A Rebirth for Sisters of St. Francis
For almost a century, the Sisters of St. Francis of the Providence of God have provided health and education services to Pittsburgh and beyond. Now, they are welcoming the Baldwin-Whitehall community to share their place of peace.
As a deer was giving birth on a peaceful hillside in Whitehall Borough, Sister Joanne Brazinski was there, camera in hand, to capture the early moments of the frail creature's new life.
Like that young doe, the Sisters of St. Francis of the Providence of God are beginning a rebirth of their own.
This rebirth began in June, when the sisters initiated a strategic planning process. The mayors of Bethel Park, Baldwin Borough and Castle Shannon Borough, along with groups representing higher education, long-term care and assisted living, were invited to the campus.
"We had a number of people in at various times to help us look at what are the real needs in this part of Pittsburgh and how might we be able to collaborate in the future," said Sister Joanne Brazinski, who entered the community in 1965 and has been in a leadership role since 1988.
From their founding in 1922, one of the strengths of the small congregation has been the individual commitment to their mission, which they relate to their "charism" (from the Greek word for "charismatic").
"The word means gift, or spirit," said Sister Joanne. "Every religious community has a unique gift of spirit, and it is that which they call their charism."
"Faithful to our charism, we go to those to whom
Providence sends us and,
conscious of our mission in the Church,
we witness to the Kingdom by our lives of service."
~from Mission Statement
To have a fuller understanding of how this mission is put into practice, one must have a knowledge of some of the individual sisters, from Sister Miriam Racas (school administrator, retreat center cook, Lithuanian missionary and receptionist) to Sister Eliana da Silva (Brazilian nurse assistant and beautician) to Sister Elise Mora (bilingual educator and advocacy worker). Every sister contributes a great deal to sustain their small congregation (only 50 in the United States, 51 in Brazil, two in Lithuania, and three in Bolivia). Each sister uses her unique gifts to serve the three areas of the Franciscan mission: Peace, the Poor and the Homeless.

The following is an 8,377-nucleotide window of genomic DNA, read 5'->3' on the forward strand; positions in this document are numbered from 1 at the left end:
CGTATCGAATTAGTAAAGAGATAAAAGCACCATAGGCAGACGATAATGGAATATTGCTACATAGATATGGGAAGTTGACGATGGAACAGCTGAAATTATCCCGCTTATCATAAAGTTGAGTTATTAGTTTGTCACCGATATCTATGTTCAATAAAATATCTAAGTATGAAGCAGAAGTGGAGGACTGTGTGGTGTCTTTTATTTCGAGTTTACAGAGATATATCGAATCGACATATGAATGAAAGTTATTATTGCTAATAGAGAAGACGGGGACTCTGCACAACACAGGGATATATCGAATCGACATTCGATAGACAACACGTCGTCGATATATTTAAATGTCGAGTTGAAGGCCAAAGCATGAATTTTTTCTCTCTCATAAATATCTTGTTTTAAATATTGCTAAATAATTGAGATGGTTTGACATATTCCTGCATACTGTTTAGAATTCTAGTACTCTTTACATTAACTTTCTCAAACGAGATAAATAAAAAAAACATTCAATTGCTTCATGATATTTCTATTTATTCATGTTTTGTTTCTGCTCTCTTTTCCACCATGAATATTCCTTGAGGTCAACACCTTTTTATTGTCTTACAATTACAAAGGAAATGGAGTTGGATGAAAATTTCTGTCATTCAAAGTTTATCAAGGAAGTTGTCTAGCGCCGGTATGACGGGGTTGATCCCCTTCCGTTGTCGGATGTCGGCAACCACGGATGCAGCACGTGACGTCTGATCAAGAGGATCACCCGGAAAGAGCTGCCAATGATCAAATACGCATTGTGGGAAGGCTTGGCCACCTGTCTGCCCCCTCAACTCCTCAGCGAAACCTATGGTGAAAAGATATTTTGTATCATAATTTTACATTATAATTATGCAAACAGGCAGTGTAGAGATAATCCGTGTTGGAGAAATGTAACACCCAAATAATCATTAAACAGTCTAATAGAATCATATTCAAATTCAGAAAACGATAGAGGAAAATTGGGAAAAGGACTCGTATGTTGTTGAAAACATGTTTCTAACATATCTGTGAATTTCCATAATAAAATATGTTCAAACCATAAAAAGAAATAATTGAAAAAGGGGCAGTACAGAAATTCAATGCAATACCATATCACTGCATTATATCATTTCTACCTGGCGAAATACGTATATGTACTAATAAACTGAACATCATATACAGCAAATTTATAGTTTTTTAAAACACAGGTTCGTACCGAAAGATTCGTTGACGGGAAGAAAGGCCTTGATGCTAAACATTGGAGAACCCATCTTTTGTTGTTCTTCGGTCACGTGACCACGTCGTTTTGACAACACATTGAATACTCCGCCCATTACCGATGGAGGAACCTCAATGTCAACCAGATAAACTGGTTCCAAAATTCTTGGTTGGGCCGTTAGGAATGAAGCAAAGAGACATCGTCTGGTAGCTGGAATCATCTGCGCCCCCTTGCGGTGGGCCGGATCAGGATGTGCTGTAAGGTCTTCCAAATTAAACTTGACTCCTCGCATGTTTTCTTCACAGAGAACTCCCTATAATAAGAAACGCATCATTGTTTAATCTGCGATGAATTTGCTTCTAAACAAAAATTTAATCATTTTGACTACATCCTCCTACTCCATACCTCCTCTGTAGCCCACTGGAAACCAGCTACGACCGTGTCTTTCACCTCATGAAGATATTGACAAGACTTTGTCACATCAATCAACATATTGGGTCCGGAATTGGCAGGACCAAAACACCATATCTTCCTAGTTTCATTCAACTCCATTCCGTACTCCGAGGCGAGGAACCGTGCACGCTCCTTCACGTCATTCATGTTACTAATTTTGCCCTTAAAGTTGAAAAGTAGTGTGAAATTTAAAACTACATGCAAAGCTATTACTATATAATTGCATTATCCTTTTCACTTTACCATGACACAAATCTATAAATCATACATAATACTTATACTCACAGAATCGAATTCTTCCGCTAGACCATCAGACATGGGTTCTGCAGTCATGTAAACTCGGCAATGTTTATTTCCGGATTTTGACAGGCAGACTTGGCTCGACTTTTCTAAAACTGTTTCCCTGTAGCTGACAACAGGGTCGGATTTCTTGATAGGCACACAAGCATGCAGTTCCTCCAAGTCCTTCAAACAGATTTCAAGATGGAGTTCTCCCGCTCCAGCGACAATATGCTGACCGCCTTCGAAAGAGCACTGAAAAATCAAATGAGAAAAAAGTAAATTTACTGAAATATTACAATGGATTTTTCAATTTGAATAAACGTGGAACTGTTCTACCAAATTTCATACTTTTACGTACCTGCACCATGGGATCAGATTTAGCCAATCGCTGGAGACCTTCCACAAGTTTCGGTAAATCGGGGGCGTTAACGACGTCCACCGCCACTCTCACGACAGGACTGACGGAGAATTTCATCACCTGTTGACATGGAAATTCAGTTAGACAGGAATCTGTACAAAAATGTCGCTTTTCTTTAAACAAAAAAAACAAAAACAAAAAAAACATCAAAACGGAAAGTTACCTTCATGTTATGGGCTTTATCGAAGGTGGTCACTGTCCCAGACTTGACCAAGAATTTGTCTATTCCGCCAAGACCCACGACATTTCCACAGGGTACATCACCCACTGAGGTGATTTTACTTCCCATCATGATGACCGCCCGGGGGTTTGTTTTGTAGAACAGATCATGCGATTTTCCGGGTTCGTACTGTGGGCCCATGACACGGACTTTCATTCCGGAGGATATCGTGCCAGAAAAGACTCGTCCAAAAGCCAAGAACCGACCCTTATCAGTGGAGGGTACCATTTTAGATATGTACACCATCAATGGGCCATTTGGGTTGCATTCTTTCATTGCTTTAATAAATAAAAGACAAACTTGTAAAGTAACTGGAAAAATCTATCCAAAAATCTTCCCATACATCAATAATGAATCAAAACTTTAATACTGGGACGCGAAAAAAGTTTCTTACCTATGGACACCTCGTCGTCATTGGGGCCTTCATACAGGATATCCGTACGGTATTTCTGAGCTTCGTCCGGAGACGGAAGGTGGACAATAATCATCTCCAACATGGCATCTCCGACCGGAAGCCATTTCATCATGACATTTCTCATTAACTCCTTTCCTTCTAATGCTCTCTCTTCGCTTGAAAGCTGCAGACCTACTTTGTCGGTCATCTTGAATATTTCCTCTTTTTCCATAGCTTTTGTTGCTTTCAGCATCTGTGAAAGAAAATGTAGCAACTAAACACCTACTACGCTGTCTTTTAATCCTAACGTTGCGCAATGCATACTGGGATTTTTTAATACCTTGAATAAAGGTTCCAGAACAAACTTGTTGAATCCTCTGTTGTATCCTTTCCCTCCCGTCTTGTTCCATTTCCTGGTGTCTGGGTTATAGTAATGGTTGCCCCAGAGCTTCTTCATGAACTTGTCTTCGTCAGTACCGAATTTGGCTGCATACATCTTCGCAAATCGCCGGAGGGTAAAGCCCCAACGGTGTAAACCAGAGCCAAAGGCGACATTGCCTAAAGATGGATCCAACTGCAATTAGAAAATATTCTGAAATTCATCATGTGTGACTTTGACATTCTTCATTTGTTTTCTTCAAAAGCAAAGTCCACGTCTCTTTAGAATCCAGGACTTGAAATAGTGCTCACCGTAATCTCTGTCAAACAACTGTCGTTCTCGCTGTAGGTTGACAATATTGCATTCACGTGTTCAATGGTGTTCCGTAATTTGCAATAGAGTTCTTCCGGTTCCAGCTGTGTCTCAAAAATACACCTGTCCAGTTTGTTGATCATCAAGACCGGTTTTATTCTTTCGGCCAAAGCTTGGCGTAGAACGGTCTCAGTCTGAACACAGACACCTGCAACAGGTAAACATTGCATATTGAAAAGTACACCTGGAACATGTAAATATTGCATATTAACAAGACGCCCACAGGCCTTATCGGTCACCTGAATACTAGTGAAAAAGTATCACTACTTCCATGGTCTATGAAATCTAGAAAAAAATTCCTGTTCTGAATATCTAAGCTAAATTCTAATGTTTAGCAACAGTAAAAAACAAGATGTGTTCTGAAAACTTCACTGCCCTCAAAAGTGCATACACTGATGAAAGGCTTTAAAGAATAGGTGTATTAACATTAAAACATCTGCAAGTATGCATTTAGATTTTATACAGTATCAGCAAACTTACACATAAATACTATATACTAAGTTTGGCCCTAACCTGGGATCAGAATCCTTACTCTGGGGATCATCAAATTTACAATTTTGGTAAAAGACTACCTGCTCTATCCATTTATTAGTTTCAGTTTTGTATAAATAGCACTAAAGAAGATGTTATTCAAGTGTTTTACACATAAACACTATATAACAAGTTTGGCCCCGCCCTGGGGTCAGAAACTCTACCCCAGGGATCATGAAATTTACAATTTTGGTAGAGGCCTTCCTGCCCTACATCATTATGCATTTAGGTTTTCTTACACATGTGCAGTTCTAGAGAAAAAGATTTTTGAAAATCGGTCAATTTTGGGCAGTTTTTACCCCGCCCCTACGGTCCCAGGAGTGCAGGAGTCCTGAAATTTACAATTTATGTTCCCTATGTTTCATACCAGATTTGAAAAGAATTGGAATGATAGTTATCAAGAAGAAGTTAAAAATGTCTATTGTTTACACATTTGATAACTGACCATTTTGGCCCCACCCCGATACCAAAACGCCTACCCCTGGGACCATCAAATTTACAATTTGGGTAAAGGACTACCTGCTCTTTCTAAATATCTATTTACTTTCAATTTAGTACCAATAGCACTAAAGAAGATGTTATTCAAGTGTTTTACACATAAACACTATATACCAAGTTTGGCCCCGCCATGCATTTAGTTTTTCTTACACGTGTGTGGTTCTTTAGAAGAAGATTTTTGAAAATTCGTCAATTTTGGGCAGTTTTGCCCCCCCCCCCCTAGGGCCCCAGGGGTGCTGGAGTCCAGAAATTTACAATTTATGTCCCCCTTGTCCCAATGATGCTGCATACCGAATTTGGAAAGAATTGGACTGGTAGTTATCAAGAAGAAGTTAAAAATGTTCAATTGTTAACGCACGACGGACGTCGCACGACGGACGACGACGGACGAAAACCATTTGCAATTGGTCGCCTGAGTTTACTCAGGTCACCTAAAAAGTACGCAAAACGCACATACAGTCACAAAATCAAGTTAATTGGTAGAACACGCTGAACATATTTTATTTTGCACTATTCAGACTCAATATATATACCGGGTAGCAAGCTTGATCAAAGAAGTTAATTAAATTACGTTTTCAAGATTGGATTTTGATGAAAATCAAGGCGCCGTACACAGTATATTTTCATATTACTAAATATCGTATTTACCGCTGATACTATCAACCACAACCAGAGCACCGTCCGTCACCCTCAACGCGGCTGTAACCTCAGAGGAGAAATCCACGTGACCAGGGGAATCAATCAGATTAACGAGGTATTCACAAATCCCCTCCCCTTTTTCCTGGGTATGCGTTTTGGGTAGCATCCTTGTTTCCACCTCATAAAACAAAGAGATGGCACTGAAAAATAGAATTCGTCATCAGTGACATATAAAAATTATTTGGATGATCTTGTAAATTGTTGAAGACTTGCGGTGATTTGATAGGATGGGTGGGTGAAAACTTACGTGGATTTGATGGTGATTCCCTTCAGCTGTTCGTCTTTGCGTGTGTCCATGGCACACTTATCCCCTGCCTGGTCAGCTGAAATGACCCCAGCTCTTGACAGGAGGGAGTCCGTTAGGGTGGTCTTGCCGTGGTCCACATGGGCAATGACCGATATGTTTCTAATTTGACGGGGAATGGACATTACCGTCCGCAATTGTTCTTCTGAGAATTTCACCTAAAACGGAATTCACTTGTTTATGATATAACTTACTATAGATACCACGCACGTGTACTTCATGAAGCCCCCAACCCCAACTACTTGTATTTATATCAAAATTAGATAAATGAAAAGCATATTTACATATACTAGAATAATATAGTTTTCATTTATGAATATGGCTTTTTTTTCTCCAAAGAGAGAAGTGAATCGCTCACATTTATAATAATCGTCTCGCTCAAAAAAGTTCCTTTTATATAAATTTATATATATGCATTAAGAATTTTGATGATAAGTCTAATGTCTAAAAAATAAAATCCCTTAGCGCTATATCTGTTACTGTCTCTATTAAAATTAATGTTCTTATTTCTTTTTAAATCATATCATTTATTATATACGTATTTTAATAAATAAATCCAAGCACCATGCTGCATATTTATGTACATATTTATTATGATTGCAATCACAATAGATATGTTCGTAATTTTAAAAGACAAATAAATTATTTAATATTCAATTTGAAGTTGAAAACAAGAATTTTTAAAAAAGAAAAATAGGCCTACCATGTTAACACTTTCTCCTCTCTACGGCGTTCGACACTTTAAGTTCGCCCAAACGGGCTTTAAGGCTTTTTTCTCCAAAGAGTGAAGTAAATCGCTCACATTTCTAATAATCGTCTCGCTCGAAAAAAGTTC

This year, the campus is celebrating its 20th anniversary as a Peace Site. Peace Sites are places that "foster and promote the reality of peace," states The Whitehall Franciscan. The Peace Site slogan is, "Peace is a way of life."
There are several resources the sisters offer which foster and promote peace in the community. The sisters own three hermitages, located at the Franciscan Spirit and Life Center, which are small buildings with the bare essentials (no television or Internet). These are available to anyone in need of solitude and a time to "unplug."
"We also want people to know that we have a retreat center," said Sister Miriam, so if they are looking to have a place to have their meetings, that's a place open to them."
"Another outreach program we are committed to is having the CCAC [Community College of Allegheny County] and Whitehall Borough use our swimming pool," said Sister Mary Ann Lostoski, who has been an educator for 50 years. The sisters are hoping to have the pool operational this January, after remodeling it for handicapped accessibility.
One of the challenges the sisters face is breaking the stigma that they are no longer a cloistered community, and are open to all, regardless of belief or background.
"From our beginning, we lived here and went out and worked," said Sister Nancy Langhart, a Pittsburgh native and college-campus minister for 27 years, "but now, we are trying to get people to come here."
"The biggest change I've seen is that, before [Vatican II], there were priests, nuns, lay people. It was a more hierarchical structure," added Sister Elise. "We're much more integrated now. Those old divisions no longer exist."
When asked what the community can do to help, Sister Mary Ann emphasized the need to support their programs, including their soup sale and upcoming aerobics classes.
One of the reasons community support is so important is that throughout the early years of the congregation, the sisters were not paid a salary for their work as educators or nurses. Only in the past few decades have the sisters been able to bring home a salary to the congregation.
The sisters have several ways of raising funds for their ministry and service to the community, including the following:
- Monthly Soup Take Out – Your choice of the following homemade soups: Wedding, Hearty Potato or Chicken Noodle for $5 a quart with two dinner rolls. Orders must be placed by Friday, Jan. 7, by calling 412-885-7232.
- The Sisters Craft Shoppe – Open most weekdays. Handmade crafts include Steelers "dammit dolls," hand-knitted market bags, decorations, jewelry, crochet blankets and pot scrubbers. Those interested can call for store hours: 412-882-9911.
- Franciscan Blend – This is a fair-trade coffee, packaged by the Arbuckles Coffee Company in Verona, Pa., especially for the Sisters of St. Francis of the Providence of God. Order online: www.osfprov.org.
For more information on how you can support the sisters and their ministries, please visit www.osfprov.org or call 412-885-7232.